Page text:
Health care continued to take up a greater share of the economy in 2007, as spending on hospitals, doctors and other services increased 6.1 percent to $2.2 trillion.
There was a silver lining in the numbers the government reported Monday: The increase in health spending was the smallest since 1998, thanks largely to the growing use of generic drugs.
Officials worry that devoting more resources to health care makes it harder for families to meet other priorities and for businesses to compete internationally.
Overall, health spending came to $7,421 per person for the year.
About 67 percent of medications dispensed in 2007 were generic drugs — up from 63 percent the year before. Generics can cost as little as one-third the price of brand-names.
Several factors helped drive the trend. First, insurers are steering consumers to lower-priced medicines by charging low co-payments for certain drugs. Meanwhile, they charge higher co-payments for medicines they want consumers to avoid for safety and financial reasons.
Large retailers and grocers are enticing consumers into their stores with low-priced generics.
Also, several blockbuster brand-name drugs lost their patent exclusivity in 2006, generating competition. Notable examples include Flonase, an allergy medicine; Zocor, a medicine used to lower cholesterol; and Zoloft, which is used to treat depression.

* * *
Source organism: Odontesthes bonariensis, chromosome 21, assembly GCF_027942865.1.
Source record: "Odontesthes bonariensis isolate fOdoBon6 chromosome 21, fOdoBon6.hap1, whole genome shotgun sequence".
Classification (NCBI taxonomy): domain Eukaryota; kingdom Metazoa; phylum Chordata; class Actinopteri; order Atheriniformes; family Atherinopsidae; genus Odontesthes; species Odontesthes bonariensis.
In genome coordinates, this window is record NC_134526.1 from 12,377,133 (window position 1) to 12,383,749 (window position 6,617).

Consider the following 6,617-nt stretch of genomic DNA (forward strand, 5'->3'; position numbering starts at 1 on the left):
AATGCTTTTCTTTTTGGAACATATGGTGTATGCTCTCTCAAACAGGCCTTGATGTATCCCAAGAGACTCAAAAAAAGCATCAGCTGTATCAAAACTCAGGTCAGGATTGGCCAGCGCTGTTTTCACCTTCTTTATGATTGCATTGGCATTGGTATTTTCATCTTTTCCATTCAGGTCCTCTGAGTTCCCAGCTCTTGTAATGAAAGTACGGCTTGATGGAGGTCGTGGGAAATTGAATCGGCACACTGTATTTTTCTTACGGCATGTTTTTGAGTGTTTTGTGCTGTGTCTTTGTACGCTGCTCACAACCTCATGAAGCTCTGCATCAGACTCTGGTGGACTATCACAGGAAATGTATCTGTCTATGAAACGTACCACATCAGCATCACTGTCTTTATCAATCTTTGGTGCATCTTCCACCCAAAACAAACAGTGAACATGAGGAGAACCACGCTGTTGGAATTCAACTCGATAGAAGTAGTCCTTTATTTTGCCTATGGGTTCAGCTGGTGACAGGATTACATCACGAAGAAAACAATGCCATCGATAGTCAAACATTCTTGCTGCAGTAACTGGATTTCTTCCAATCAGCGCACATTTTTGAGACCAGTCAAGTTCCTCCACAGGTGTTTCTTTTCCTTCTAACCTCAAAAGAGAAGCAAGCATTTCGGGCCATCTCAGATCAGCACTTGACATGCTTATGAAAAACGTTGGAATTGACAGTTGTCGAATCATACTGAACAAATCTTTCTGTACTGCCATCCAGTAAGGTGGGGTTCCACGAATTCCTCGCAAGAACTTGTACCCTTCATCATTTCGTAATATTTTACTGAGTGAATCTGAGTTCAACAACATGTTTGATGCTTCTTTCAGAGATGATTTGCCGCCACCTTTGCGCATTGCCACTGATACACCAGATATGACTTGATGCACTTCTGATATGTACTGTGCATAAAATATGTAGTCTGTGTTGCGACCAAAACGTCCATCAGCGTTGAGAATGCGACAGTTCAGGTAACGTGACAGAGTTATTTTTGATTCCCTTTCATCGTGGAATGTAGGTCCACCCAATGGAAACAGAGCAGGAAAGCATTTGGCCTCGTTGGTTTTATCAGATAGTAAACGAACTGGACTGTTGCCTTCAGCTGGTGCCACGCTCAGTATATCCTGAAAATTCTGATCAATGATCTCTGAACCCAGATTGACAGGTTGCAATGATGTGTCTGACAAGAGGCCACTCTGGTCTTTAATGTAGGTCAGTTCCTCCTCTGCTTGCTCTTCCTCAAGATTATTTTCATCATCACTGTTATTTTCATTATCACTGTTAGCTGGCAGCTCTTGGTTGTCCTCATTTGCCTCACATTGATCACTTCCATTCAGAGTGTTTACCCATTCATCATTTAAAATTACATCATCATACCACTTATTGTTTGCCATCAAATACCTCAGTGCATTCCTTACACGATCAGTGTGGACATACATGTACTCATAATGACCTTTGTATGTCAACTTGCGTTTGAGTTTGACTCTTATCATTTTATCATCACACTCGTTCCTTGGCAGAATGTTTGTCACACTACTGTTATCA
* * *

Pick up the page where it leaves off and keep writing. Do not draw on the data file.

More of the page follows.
Federal officials said safety concerns also probably influenced spending on medicine as the Food and Drug Administration issued more of its most serious warnings than in previous years — 68 in 2007 versus 58 the year before and 21 in 2003.
The overall spending slowdown in 2007 came also from a decrease in administrative expenses for the new Medicare drug benefit. When the program kicked in during 2006, it generated a substantial uptick in administrative expenses.
Officials emphasized that the good news about slowing the increasing costs of health care extended only to prescription drugs. All other major health sectors — such as hospitals, physicians, nursing homes and home health — grew at the same rate or slightly faster than the year before.
Since prescription drugs generate only about 10 percent of all health spending, officials question how much longer the transition to generics would dampen the growth in health care costs.
“I wouldn’t expect the good news to continue,” said Richard Foster, chief actuary for the Centers for Medicare and Medicaid Services.
Historically, health spending has been somewhat insulated from the effects of a slowing economy, which means health care makes up an even greater share of the overall economy during recessions. In 2007, the health sector’s share came to 16.2 percent, up from 16 percent the year before.